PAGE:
The wise one’s heart discerns both time and judgment. — Ecclesiastes
Opening the butsudan (Buddhist shrine) for meditation, I see among the Buddhas and bodhisattvas an image of Thomas Merton. The Trappist monk, who through his writings was a mentor for me from the time I was twelve years old, died almost forty-three years ago at the age of fifty-three, electrocuted during one of his few trips away from the monastery. I was nineteen years old then, losing my Catholic religion to reason and ethics, at loose ends in every way, a long way from making peace with my heart. And, although I could not have known it and would not have believed it in that time of war, I was a long way from death.
Nineteen then; sixty-one now. Almost a lifetime of seeking and struggling has passed, suffering of the sort that is lost unless it bears fruit for the future. Scripture tells us that there is a proper time for everything: now, I see, is the eschaton, the time of judgment, for me. However long it may last, this is my hour of krisis, the time for my life’s harvest to be gathered, weighed, and shared.
For most of my life, I have followed Jesus’ advice to allow tares to grow with the wheat. I have had little choice: tares and wheat are confusingly similar. I have never been adept at distinguishing them, even after the more differentiated fruits, or ears, have appeared. And now I am presbyopic as well. If I were to attempt alone to separate and destroy the weeds, little wheat would remain. With the harvest at hand, how will I manage?
Fortunately, the discerning is not my task. I can reap everything and reserve the sorting to an abler wisdom. In the years since Merton first described it for me, I have met that wisdom, whose name is agápē, in my own heart, have seen its discerning power working carefully and effectively there. By now, I know that I can trust its judgment.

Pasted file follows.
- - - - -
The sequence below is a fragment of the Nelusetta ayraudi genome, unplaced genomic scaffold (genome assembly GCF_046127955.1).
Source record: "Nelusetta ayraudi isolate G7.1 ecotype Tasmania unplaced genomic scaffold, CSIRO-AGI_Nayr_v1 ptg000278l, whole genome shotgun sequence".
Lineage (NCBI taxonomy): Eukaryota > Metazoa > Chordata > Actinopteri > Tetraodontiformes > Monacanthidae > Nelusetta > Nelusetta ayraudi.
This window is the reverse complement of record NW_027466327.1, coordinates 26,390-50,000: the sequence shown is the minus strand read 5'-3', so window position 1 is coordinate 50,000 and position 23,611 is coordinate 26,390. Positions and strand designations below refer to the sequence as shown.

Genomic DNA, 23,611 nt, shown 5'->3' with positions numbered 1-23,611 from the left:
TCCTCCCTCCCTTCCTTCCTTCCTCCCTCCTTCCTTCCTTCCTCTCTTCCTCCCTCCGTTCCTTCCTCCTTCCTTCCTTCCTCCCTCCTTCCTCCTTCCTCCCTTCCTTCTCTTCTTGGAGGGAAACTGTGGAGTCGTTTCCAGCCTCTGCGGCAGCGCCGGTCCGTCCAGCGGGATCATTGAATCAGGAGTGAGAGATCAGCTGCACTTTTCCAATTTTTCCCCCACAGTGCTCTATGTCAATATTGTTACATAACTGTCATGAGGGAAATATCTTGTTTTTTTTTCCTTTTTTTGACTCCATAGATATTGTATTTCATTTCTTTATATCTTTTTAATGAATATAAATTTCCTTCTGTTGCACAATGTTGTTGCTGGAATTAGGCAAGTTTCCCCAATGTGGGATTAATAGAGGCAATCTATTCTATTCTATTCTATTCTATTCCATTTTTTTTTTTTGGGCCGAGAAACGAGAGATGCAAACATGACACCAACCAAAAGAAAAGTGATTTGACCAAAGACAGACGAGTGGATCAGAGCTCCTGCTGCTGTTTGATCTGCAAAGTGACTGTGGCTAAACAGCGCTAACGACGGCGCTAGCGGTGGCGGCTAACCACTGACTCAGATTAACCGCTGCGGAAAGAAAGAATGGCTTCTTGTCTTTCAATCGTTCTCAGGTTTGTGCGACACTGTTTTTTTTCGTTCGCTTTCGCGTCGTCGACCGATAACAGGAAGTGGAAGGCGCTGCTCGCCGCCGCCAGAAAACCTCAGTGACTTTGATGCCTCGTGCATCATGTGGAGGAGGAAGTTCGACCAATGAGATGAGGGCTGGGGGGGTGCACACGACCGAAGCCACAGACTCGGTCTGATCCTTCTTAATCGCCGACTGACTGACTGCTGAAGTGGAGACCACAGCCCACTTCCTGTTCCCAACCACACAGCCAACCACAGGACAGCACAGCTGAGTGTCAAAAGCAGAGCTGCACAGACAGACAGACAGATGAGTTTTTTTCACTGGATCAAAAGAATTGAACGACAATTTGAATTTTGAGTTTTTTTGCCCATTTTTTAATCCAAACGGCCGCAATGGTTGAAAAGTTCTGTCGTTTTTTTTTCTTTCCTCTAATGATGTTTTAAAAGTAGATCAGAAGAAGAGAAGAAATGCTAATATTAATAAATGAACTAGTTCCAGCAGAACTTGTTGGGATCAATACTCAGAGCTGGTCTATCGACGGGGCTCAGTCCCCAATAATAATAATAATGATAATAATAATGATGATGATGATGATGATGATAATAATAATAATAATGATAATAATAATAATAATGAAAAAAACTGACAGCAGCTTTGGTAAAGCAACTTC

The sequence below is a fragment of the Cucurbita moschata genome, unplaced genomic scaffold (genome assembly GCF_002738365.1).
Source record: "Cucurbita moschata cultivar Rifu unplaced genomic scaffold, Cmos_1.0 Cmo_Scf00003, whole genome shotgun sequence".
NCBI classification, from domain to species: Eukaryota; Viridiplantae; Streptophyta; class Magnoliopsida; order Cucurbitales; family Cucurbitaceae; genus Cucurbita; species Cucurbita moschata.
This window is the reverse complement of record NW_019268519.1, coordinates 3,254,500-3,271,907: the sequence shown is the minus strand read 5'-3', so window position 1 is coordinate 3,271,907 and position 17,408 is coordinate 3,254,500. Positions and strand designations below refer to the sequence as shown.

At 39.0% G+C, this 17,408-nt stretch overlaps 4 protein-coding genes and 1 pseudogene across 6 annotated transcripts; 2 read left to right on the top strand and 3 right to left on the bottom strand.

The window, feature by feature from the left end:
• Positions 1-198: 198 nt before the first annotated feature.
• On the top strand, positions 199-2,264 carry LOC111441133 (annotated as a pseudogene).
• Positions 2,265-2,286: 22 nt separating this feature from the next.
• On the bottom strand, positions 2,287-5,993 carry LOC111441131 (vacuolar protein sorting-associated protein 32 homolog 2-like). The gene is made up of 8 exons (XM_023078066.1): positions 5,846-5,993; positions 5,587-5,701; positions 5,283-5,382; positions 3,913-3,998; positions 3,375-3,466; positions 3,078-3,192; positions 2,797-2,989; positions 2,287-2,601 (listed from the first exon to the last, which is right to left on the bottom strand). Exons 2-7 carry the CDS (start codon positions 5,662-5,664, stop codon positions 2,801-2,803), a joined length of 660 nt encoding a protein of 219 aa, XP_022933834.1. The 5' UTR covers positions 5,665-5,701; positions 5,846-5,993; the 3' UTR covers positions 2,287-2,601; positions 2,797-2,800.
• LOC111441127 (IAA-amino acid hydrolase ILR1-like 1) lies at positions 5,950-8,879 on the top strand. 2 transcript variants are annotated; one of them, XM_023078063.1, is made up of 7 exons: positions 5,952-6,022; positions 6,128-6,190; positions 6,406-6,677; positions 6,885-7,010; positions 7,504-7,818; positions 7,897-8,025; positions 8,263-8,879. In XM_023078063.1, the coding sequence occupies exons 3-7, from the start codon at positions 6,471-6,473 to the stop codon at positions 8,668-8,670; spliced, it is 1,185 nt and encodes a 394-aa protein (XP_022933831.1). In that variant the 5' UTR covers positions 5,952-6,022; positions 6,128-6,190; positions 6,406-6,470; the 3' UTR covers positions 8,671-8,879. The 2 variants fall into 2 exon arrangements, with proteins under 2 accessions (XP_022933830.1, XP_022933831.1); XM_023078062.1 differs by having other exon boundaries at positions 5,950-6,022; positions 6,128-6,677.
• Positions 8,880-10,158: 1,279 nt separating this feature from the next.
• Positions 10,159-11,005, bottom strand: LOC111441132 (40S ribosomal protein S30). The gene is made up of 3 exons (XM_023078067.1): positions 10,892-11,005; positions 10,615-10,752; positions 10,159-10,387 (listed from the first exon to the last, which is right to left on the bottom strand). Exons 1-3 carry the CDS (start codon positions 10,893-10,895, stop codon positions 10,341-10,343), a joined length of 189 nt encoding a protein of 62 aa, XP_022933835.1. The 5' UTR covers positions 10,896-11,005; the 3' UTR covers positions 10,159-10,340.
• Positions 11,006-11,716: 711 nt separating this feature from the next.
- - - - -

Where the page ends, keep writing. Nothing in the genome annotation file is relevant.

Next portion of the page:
Feeling agápē‘s strengthening power within me, I am learning to allow it to shine continuously on the fields of my soul. In its light, differences are clearly seen. Shining on the harvest, the light of agápē will show me the wheat and the weeds. That which it identifies as useful and compassionate, that which reflects the light, I will store as treasure for distribution; that which it identifies as useless or harmful, that which absorbs the light, I will burn.
I will fulfill the time’s imperative and promise, then, by means of recollection, mindfulness, surrender, and fidelity. I will gather the harvest of my life. I will attend to agápē as its unsparing light illuminates my soul and leads me to divide aright. I will accept agápē‘s judgments and act on them, saving and sharing love’s fruits while I still live. This is the task and opportunity that remains for me, and, with gratitude to Merton and others who have helped to guide me here, I vow to devote myself to it.
Beginning now, as I take my seat on the cushions before the butsudan, and continuing through each uncertain day that remains, I will live this vow as if there were no tomorrow. For the time that was coming is now, and there will be no other.